On an oddball cast of friends and fellow creatives from across Tbilisi’s vibrant LGBTQ+ scene, Goderidze presented a wild mish-mash of of a collection that ran the gamut from well-cut tailoring crafted using traditional knitting methods, right through to 3D-printed tooth-inspired handbags (with the inner-workings of our mouths seemingly a sweet spot for the designer, whose loft studio features a Pepto Bismol hued dentists chair at its centre). 

Drawing inspiration from childhood days spent in the company of her granddad, fuzzy mushrooms sprouted from coat lapels, while big chunky scarves were crafted from old tights stuffed with nuts – like the kind she used to hang out for the birds in her garden to eat. It wasn’t all as wholesome as that, though. Teeny, tiny minis with paper tear-off hems came emblazoned with passionate snoggers, bra tops were barely big enough to cover nips, and seemingly, Goderidze is a Dazed fan, with a standout t-shirt dress bearing a horsey ‘Ketamine Chic’ print after our 2022 trend investigation.


A portmanteau uniting ‘Berghain’ and ‘orgasm’, Beso Turo’s label Berhasm unsurprisingly has its roots in raving. Originally a bunch of parties based between Georgia, Russia, and Ukraine, the label evolved to become a line of oversized hoodies, t-shirts, and merch, before later becoming a fully fledged fashion brand of its own.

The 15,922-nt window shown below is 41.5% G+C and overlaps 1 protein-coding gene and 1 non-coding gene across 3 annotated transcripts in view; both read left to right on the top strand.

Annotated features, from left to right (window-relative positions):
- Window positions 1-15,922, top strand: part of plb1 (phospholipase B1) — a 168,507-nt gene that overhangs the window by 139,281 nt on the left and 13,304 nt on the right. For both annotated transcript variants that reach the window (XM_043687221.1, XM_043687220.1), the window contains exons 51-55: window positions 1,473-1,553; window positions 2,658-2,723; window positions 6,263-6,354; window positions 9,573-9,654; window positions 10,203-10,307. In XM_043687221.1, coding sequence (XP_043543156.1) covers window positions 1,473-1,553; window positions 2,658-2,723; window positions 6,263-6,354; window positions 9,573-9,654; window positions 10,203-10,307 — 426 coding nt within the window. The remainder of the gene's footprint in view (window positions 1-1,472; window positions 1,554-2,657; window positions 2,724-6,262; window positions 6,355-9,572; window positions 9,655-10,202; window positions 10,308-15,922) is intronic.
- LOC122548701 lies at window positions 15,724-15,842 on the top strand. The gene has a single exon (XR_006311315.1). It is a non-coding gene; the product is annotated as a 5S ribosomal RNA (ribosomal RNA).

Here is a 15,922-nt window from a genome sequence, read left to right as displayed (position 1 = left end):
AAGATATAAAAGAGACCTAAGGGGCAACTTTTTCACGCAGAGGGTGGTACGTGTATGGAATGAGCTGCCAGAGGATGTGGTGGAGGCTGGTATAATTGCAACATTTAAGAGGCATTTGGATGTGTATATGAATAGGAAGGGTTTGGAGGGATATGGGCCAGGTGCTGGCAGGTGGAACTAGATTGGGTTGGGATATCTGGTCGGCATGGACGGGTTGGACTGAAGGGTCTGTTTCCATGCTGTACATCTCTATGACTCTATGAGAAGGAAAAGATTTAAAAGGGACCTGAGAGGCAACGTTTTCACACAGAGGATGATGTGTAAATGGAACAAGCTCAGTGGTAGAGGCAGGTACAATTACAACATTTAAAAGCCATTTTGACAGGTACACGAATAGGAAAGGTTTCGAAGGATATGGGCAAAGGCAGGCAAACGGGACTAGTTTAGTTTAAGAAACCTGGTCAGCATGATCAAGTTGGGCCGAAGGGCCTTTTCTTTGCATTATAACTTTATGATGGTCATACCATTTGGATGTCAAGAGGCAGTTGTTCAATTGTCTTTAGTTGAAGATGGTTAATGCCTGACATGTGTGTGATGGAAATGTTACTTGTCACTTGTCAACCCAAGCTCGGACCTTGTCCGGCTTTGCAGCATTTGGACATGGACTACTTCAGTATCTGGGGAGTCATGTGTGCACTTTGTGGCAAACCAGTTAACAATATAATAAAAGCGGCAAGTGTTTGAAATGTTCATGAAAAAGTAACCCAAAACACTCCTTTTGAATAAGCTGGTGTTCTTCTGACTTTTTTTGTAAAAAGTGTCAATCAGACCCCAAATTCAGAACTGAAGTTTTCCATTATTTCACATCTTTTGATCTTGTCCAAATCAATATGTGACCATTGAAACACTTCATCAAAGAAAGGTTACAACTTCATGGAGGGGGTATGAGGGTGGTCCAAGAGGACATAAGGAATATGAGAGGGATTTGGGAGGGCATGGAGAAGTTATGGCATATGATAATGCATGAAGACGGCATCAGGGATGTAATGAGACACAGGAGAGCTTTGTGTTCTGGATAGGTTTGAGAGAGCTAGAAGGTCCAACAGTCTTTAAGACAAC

As ever this season, Turo and co. stayed true to their original ethos, championing a message of love and tolerance. A burnt-out car stood at the centre of the runway, its charred remains spilling fragrant piles of wildflowers onto the floor around it. It was a metaphor for the light that comes after the darkness, touching on the unrest currently rocking the countries Berhasm got its start in. 

When it came to the collection, the designer stuck to what he does best: wipe-clean hi-shine vinyl was fashioned into second-skin wiggle dresses and matched with severe, bicep-length gloves, broad-shouldered vegan leather coats, skimpy cut-out vests and tees, and thigh-high stiletto boots rendered in pale, sandblasted denim. Finishing touches came via retrofuturistic wraparound sunglasses and a standout handbag strung with a heavy-metal symbol of Georgian freedom.